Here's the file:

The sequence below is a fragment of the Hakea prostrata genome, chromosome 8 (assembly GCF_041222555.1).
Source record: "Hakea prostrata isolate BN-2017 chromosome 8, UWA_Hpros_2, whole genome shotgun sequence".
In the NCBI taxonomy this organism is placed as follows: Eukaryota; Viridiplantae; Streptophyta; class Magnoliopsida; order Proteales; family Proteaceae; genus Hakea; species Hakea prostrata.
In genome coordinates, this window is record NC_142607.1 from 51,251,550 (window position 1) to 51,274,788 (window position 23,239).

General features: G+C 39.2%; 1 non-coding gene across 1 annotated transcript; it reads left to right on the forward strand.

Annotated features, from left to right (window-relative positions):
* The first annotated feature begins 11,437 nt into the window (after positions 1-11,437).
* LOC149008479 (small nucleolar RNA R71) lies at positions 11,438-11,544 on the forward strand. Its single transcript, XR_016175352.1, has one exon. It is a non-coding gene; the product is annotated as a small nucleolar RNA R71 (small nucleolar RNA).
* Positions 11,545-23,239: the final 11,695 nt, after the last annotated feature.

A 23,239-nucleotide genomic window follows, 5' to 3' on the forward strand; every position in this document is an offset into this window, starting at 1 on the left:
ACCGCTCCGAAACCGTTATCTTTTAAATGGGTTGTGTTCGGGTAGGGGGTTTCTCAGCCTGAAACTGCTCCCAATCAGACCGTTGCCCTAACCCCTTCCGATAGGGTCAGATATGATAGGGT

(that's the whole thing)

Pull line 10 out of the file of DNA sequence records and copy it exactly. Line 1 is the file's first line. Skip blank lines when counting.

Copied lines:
A 23,239-nucleotide genomic window follows, 5' to 3' on the forward strand; every position in this document is an offset into this window, starting at 1 on the left: